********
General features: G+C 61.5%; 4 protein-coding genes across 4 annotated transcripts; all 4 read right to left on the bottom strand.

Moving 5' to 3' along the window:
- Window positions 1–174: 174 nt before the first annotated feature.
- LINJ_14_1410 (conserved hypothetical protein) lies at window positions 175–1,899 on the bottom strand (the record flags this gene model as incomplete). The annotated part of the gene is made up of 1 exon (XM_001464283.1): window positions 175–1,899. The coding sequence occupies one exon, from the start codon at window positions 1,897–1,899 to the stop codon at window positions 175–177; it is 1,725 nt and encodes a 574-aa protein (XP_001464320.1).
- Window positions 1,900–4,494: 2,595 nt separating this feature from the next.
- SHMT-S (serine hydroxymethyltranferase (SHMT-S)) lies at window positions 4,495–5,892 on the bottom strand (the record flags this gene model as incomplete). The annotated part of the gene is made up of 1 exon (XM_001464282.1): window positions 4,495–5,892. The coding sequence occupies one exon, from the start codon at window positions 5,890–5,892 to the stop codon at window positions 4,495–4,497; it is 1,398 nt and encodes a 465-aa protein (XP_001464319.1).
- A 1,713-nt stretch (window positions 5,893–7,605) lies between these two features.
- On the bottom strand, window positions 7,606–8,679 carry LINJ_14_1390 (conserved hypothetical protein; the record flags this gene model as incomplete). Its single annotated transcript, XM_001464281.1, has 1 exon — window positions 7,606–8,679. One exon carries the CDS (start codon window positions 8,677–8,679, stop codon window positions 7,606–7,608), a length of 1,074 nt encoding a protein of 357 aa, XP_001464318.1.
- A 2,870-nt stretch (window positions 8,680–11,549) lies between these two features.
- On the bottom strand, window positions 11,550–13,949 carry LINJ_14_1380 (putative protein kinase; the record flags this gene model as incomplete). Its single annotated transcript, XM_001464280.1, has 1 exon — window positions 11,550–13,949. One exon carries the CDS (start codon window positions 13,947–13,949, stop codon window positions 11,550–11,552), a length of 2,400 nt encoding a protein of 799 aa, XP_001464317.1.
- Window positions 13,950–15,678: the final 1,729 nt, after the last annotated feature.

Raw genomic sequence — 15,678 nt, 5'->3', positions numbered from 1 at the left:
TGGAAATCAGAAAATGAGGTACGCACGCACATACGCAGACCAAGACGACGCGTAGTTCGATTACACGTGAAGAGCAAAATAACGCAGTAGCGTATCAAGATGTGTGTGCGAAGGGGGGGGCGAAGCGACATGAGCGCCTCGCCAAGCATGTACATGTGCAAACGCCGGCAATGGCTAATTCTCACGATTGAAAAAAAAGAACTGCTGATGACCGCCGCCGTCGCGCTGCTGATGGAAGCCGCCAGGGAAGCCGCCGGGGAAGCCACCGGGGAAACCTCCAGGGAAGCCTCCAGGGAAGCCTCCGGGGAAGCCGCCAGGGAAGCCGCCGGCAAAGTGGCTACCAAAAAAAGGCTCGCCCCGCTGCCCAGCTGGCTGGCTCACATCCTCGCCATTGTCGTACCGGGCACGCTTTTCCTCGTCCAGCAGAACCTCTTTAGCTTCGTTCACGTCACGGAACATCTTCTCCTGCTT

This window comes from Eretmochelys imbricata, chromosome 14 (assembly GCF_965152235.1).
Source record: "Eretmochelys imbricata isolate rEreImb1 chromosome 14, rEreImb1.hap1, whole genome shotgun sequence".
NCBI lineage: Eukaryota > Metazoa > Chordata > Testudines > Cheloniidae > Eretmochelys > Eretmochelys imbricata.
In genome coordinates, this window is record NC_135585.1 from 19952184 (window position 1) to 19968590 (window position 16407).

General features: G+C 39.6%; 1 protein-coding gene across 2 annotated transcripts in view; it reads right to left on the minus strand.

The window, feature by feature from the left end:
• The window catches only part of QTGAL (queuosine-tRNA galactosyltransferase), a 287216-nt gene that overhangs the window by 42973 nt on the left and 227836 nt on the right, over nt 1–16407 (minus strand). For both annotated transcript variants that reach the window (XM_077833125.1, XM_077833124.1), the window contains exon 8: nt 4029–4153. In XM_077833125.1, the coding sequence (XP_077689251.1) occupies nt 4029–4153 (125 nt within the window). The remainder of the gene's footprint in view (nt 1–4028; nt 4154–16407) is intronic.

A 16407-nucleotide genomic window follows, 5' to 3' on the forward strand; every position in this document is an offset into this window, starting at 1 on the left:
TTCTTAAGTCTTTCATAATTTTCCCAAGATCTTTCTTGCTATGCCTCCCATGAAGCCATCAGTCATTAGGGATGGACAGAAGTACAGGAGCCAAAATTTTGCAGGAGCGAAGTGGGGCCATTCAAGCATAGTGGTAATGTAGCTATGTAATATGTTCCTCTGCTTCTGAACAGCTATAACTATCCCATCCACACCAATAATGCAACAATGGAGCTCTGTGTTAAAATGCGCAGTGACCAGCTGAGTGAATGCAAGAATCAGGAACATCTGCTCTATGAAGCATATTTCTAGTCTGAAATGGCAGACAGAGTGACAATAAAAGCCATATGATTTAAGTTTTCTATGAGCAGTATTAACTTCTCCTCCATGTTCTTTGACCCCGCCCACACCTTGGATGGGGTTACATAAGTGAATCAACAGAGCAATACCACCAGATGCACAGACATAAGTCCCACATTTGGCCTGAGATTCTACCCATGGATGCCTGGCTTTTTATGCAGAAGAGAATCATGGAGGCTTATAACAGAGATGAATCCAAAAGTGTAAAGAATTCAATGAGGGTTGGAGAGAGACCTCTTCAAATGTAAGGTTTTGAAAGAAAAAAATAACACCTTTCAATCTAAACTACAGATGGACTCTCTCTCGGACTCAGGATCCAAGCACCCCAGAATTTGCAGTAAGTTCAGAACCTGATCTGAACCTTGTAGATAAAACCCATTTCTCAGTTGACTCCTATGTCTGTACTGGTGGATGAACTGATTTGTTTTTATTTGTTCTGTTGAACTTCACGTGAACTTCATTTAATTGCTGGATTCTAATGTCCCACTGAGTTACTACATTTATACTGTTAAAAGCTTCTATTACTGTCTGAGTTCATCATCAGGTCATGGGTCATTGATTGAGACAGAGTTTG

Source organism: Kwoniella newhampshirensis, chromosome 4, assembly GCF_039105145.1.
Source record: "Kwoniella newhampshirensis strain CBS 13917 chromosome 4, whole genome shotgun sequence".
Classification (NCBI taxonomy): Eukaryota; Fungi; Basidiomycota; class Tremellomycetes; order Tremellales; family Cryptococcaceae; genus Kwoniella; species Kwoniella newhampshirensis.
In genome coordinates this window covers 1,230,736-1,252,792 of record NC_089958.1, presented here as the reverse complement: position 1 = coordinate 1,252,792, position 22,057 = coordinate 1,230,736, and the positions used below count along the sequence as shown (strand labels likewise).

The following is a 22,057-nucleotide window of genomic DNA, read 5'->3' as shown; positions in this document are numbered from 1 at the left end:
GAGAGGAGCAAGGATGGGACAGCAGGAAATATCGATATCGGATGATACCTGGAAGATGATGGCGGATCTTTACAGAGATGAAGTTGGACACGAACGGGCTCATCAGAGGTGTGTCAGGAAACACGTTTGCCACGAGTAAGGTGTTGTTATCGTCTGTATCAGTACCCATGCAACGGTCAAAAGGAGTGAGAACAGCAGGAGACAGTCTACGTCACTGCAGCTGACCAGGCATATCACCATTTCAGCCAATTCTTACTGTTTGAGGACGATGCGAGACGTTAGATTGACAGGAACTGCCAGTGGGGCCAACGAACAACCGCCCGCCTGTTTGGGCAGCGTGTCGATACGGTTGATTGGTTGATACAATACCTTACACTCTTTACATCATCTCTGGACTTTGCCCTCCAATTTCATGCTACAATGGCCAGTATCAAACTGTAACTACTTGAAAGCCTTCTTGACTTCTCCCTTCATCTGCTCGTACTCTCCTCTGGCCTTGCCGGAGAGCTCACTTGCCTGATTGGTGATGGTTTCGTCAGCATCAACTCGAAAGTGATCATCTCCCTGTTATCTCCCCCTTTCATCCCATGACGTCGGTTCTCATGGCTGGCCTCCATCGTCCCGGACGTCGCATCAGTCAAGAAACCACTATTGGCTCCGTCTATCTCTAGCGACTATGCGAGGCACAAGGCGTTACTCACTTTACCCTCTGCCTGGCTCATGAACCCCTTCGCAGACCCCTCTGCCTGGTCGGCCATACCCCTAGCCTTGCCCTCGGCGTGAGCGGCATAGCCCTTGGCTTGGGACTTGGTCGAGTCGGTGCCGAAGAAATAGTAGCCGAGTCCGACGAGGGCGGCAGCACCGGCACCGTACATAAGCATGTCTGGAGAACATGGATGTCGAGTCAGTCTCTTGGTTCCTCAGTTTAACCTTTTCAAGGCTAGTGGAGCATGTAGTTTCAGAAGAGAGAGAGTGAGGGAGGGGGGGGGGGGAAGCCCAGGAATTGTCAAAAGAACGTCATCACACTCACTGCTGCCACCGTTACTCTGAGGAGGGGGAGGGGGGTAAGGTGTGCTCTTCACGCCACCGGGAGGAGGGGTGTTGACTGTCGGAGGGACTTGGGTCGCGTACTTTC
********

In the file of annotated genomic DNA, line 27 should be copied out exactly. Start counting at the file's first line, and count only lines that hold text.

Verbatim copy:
The following is a 22,057-nucleotide window of genomic DNA, read 5'->3' as shown; positions in this document are numbered from 1 at the left end: